The Internal Revenue Service and state tax agencies are warning of a surge of new, sophisticated email phishing scams.
Tax-related phishing scams reported to the IRS declined for the prior three years until a surge in 2018.
“More than 2,000 tax-related scam incidents were reported to the IRS from January through October, compared to approximately 1,200 incidents in all of 2017,” the IRS states.
One recent malware campaign used a variety of subjects like “IRS Important Notice,” “IRS Taxpayer Notice” and other variations. “The phishing emails, which use varying language, demands a payment or threatens to seize the recipient’s tax refund,” according to the IRS.
These schemes are notables because they often have misspelling and bad grammar.
Taxpayers can forward these email schemes to email@example.com.
“The holidays and tax season present great opportunities for scam artists to try stealing valuable information through fake emails,” said IRS Commissioner Chuck Rettig, in a statemtent. “Watch your inbox for these sophisticated schemes that try to fool you into thinking they’re from the IRS or our partners in the tax community. Taking a few simple steps can protect yourself during the holiday season and at tax time.”
Not all phishing attempts are emails — some are phone scams. “One of the most common phone scams is the caller pretending to be from the IRS and threatening the taxpayer with a lawsuit or with arrest if payment is not made immediately, usually through a debit card,” the IRS warns.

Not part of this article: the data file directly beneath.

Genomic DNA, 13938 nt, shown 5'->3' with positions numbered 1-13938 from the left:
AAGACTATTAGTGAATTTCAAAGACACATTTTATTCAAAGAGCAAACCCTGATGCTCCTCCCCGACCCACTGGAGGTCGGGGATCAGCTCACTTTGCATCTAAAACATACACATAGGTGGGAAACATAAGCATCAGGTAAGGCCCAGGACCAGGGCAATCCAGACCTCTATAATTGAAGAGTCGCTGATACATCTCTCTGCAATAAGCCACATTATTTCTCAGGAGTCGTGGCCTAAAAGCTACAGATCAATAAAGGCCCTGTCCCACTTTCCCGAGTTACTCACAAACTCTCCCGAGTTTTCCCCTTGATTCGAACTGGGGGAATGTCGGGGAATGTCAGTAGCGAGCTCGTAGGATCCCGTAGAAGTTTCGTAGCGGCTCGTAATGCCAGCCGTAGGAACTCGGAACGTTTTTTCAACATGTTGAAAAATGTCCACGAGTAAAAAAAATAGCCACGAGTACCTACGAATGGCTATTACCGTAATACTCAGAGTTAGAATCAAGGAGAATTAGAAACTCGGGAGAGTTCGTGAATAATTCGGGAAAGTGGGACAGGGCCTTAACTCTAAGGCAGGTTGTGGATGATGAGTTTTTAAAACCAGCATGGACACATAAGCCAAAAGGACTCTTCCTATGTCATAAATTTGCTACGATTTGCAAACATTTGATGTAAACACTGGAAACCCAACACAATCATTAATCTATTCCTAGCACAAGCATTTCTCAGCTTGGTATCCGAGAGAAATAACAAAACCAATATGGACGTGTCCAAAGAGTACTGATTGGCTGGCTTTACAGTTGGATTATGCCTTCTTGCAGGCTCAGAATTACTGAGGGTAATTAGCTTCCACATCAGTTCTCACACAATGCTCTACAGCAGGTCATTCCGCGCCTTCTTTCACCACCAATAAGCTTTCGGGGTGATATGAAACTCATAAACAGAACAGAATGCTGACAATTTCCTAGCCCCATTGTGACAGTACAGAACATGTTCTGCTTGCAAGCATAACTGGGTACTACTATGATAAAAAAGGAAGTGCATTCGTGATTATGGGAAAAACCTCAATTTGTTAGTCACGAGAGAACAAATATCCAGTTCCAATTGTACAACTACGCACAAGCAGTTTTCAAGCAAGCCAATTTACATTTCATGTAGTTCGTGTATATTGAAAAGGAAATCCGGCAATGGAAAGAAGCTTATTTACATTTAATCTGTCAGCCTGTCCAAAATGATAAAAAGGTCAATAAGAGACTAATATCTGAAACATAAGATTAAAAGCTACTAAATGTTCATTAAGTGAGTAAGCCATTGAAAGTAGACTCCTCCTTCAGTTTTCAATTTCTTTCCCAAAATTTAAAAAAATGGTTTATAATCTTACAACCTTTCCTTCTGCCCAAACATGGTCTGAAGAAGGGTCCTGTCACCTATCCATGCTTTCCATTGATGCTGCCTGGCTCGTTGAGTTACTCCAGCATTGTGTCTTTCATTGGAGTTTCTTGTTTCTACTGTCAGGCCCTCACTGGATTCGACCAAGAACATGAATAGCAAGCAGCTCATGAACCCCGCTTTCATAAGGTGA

Phishing attacks, especially online phishing scams, “are popular with criminals because there is no foolproof technology to defend against them,” the IRS said. “Users are the main defense. When users see a phishing scam, they should ensure they don’t take the bait.”
The IRS reminds taxpayers that it doesn’t initiate spontaneous contact by email to request personal or financial information. It listed the following steps taxpayers can take to protect against phishing and other tax-related schemes:
Be vigilant; be skeptical. Never open a link or attachment from an unknown or suspicious source. Even if the email is from a known source, approach with caution. Phishing schemes thrive on people opening the message and clicking on hyperlinks. When in doubt, don’t use hyperlinks and go directly to the source’s main web page.
Use security software to protect against malware and viruses found in phishing emails. Some security software can help identify suspicious websites that are used by cybercriminals. Use strong passwords to protect online accounts. Each account should have a unique password. Use a password manager if necessary. Use multi-factor authentication when offered. Some online financial institutions, email providers and social media sites offer multi-factor protection for customers.